The FT had an excellent article back in April last year that covered many concepts which are a part of Unit 4 of the CIE A2 Economics course. It covers the liquidity trap, deflation, MV=PT, circular flow, Monetary Policy, Quantitative Easing etc.
The article focuses on the liquidity trap with Monetary Policy being the favoured policy of central banks. However by pushing rates into negative territory they are actually encouraging a deflationary environment, stronger currencies and slower growth. The graph below shows a liquidity trap. Increases or decreases in the supply of money at an interest rate of X do not affect interest rates, as all wealth-holders believe interest rates have reached the floor. All increases in money supply are simply taken up in idle balances. Since interest rates do not alter, the level of expenditure in the economy is not affected. Hence, monetary policy in this situation is ineffective.
Normally lower interest rates lead to:
- savers spending more
- capital being moved into riskier investments
- cheaper borrowing costs for business and consumers
- a weaker currency which encourages exports
But when interest rates go negative the speed at which money goes around the circular flow (Velocity of Circulation) slows which adds to deflationary problems. Policymakers pump more money into the circular flow to try to stimulate growth but as price fall consumer delay purchases, reducing consumption and growth.
The article concludes by saying Monetary Policy addresses cyclical economic problems, not structural ones. Click below to read the article.
Below is a pdf download of a presentation on consumer behaviour that I did for our Yr12 and Yr 13 students last week. It focuses on the following:
Hedonic Treadmil – Paradox of Choice – Algorithms and Choice – Happy Money – Well-being around the world.
Click here to download. I particularly like these images.
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Part of the excellent Al Jazeera documentary series about Russia, which addresses the problems facing many Russians today. The global economic crisis, conflicts with neighbouring countries and the drop in oil prices all played their part in the demise of the Russian people. There is a very good interview with the former Central Bank Chairman Viktor Gerashchenk who held the position during Yelstin’s reign. He explains very simply how you grow your economy and that there must be money in the banks so that companies can borrow and invest. Buying US Treasury Bills was loaning money to the US and paying for their deficit. Meanwhile the infrastructure and public services declined rapidly causing a lot of anguish amongst the people. You can’t suddenly jump from a socialist system into the free market. Worth a look.
Just been going through this part of the course with my A2 class and came across a table from some old A Level notes produced by Russell Tillson (ex Epsom College Economics and Politics Department) to help them understand the principal differences.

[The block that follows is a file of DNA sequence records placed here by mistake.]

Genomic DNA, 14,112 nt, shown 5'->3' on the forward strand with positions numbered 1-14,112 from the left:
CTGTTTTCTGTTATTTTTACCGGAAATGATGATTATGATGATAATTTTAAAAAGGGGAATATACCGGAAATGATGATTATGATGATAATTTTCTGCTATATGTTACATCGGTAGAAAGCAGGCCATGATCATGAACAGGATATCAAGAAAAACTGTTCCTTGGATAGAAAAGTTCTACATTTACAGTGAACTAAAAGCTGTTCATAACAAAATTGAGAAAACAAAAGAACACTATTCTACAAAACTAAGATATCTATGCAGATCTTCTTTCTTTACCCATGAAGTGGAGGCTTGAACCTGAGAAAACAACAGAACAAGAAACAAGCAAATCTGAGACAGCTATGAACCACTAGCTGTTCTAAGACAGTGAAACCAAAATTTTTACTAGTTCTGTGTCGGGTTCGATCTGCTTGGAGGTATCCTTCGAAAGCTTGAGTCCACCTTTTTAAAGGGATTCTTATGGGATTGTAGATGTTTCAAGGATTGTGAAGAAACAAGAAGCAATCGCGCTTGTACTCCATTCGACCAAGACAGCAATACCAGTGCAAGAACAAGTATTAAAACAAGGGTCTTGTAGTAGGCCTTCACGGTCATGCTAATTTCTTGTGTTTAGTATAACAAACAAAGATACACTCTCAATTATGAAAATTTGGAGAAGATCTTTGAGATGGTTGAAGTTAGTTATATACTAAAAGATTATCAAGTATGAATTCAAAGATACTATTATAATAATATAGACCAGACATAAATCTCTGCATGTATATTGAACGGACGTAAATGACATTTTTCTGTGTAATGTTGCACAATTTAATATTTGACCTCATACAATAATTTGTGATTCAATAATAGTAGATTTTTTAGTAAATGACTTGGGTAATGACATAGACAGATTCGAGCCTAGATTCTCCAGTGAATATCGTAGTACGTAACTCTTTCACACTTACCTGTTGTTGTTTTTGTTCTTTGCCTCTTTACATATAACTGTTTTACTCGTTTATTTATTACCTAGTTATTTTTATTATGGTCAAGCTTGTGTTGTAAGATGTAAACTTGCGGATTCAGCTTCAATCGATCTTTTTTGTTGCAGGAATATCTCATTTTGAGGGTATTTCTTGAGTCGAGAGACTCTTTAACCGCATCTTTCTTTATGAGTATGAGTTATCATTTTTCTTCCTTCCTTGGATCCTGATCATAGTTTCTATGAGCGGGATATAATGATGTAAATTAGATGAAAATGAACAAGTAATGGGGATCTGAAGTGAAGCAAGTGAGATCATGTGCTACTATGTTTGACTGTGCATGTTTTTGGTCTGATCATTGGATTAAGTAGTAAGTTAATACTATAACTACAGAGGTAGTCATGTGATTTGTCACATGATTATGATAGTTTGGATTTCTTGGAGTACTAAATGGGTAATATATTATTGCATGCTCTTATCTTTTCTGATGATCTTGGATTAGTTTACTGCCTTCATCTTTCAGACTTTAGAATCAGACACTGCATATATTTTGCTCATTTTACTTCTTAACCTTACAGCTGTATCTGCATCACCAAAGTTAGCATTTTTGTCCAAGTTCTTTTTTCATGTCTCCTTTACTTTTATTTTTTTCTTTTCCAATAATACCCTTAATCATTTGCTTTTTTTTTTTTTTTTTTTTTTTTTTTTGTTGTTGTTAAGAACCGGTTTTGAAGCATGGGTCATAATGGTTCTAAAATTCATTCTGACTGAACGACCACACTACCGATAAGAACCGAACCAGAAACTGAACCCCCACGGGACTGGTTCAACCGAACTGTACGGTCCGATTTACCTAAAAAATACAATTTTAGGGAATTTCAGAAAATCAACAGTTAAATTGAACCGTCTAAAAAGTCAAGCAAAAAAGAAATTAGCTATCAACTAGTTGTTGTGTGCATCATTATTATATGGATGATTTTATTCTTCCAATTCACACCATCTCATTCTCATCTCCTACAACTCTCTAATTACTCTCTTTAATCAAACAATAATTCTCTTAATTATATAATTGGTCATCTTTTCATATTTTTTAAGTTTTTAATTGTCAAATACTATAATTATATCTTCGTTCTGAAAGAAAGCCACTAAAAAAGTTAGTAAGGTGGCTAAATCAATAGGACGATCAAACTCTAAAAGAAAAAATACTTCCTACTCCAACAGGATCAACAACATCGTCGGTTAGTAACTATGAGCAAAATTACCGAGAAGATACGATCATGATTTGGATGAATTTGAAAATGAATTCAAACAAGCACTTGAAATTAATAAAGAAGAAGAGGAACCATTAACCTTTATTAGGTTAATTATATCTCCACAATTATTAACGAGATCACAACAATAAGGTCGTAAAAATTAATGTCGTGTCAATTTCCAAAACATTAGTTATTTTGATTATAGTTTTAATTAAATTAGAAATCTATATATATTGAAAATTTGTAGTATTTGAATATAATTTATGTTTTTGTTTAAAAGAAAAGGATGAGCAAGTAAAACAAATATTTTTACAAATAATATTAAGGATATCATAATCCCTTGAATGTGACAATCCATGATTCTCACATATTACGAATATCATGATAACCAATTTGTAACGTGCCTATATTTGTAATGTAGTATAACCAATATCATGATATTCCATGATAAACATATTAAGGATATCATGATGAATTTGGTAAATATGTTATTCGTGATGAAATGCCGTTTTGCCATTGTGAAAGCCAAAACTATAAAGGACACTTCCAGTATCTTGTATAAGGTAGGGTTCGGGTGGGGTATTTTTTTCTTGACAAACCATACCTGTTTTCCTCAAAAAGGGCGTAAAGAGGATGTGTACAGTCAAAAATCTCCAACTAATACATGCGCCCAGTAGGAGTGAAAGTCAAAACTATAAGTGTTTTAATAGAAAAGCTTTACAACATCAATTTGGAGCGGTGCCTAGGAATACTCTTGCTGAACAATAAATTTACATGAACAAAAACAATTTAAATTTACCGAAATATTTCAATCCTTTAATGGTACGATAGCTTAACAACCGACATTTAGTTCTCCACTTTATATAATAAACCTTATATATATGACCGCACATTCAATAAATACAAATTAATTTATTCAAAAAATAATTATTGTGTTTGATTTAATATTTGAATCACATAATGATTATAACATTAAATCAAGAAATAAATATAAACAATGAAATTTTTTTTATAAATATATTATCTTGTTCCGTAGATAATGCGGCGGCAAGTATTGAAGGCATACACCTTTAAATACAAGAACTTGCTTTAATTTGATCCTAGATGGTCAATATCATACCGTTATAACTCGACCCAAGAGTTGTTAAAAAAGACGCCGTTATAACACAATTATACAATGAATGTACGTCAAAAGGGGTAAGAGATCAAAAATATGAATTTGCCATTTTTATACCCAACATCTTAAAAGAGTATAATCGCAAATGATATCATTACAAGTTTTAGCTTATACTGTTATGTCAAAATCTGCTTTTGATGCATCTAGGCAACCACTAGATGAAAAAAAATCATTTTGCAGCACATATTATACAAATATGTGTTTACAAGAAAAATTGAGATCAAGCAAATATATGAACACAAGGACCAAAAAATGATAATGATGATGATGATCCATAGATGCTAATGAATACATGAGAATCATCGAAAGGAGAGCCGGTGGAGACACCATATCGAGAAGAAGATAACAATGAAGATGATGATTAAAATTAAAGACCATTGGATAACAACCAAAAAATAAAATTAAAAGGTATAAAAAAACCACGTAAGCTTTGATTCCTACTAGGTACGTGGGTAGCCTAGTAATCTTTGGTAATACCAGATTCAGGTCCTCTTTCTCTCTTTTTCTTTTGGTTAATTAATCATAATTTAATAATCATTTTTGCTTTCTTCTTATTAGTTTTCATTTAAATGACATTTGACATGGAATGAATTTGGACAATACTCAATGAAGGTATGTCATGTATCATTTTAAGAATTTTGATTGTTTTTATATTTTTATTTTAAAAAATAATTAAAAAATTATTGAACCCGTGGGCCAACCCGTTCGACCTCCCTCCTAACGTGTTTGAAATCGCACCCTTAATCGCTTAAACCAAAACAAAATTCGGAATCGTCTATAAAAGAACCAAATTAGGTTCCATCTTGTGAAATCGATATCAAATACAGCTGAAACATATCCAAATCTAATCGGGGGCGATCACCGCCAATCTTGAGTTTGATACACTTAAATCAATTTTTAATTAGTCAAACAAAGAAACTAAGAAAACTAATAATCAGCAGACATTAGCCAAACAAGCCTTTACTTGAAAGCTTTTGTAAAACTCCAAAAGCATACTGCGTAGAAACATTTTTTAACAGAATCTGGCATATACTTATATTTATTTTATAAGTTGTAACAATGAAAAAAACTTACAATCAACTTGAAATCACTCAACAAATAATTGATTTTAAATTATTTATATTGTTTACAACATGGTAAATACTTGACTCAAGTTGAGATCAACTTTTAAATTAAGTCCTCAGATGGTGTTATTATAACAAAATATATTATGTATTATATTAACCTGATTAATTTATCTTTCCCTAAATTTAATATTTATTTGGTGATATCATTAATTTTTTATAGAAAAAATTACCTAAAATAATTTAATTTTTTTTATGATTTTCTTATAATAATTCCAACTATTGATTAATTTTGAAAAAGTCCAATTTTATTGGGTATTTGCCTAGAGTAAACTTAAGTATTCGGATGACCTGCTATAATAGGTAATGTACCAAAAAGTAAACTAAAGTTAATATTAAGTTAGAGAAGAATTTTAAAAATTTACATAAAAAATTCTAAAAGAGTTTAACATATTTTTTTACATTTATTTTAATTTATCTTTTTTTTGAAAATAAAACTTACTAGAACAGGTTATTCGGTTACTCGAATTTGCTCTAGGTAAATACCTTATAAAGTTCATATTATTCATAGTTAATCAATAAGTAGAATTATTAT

Many thanks to A2 student Lara Hodgson for this superb cake that the class enjoyed this morning. Remember that the standard Keynesian consumption function is written as follows:
C = a + c (Yd) – where:
- C = total consumer spending
- a = is autonomous spending
- c (Yd) = the propensity to spend out of disposable income
Autonomous spending (a) is consumption which does not depend on the level of income. For example people can fund some of their spending by using their savings or by borrowing money from banks and other lenders. A change in autonomous spending would in fact cause a shift in the consumption function leading to a change in consumer demand at all levels of income. The key to understanding how a rise in disposable income affects household spending is to understand the concept of the marginal propensity to consume (mpc). The marginal propensity to consume is the change in consumer spending arising from a change in disposable income. The higher the mpc the steeper the gradient of the consumption function line. As you can imagine the consumption of cake was fairly rapid.
The VIX concept formulates a theoretical expectation of stock market volatility in the near future. The current VIX index value quotes the expected annualized change in the S&P 500 index over the next 30 days, as computed from the options-based theory and current options-market data. There has been significant financial market volatility over the last five years. A non-exhaustive list of risk events over this period includes:
- Greece debt crisis – 2012
- Chinese stock market shocks – August 2015 & January 2016
- Brexit – June 2016
- Election of Donald Trump as the US President – November 2016
Interesting to see that the Trump effect was limited when you compare it to Brexit, Chinese Stock market etc. Markets seem to be tolerant of the change in the President mainly due to:
- Trump’s pro-business stance, which brings expectations that he’ll cut corporate tax and deregulate aspects of the economy.
- Trump promised increased infrastructure spending which will inject more money into the circular flow which should increase aggregate demand.